Indexed on: 01 Jul '91Published on: 01 Jul '91Published in: European Journal of Plant Pathology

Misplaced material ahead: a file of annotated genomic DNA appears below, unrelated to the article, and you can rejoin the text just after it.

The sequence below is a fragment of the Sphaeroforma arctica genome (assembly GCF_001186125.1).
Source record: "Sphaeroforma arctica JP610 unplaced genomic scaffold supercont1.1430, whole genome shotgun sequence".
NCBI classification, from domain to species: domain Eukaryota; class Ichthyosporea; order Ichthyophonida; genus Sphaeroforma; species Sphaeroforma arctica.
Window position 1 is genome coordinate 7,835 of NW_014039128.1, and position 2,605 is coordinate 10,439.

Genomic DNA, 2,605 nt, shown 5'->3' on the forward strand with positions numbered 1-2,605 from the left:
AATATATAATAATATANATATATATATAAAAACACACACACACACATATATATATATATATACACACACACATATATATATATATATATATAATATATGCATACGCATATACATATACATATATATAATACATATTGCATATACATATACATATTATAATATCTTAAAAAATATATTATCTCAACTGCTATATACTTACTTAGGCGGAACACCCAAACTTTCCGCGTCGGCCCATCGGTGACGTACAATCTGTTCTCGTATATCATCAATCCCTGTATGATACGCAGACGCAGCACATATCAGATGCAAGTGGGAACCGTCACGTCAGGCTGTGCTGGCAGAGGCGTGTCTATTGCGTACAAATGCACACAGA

Aphid honeydew on wheat leaves can affect host physiology directly and can stimulate infection by necrotrophic pathogens. The role of naturally occurring saprophytes on wheat flag leaves in removing aphid honeydew was examined in five field experiments at different locations in the Netherlands in 1987 and 1988. Aphid populations, saprophyte populations and aphid honeydew were measured weekly. Diseases were monitored at 1–4 week intervals.In the control treatment, sprayed with water, the naturally occurring saprophytes consumed the honeydew almost completely, except in one experiment in which the aphid population increased very rapidly. In the treatments in which the saprophytes were reduced by the broad-spectrum fungicide maneb in 1987 and with maneb alternated with anilazin in 1988, honeydew accumulated. The observed honeydew consumption by the naturally occurring saprophytic population is ascribed mainly to pink and white yeasts (Sporobolomyces spp. andCryptococcus spp., respectively).Additional treatments showed, that in the presence of the naturally occurring saprophytes the yield loss per aphid-infestation-day was lower than when the saprophytes were inhibited by fungicides, showing that yeasts can reduce the detrimental effect of aphid honeydew in wheat.